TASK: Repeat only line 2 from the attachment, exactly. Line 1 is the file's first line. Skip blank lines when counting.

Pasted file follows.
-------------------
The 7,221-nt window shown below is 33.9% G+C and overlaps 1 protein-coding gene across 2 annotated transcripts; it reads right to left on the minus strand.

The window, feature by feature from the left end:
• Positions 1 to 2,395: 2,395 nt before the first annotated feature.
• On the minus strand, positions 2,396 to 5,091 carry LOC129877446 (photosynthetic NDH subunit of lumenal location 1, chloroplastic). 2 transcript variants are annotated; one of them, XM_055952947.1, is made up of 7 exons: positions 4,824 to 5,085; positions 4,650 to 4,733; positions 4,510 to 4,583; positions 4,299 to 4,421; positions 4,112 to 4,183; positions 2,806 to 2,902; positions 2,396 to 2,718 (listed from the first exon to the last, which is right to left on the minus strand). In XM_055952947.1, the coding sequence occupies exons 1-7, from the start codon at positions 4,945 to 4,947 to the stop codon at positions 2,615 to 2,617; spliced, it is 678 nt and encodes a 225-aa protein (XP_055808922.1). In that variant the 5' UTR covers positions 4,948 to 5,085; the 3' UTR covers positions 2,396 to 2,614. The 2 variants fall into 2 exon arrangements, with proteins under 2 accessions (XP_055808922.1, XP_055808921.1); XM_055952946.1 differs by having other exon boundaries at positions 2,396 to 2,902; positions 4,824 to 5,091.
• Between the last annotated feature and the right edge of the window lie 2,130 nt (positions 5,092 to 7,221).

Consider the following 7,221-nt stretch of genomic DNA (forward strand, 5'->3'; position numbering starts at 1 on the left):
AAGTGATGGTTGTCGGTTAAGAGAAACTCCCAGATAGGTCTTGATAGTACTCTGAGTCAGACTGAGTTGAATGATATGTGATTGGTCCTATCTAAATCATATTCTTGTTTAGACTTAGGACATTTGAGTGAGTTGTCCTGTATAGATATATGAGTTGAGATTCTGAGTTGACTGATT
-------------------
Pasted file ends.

The window, feature by feature from the left end: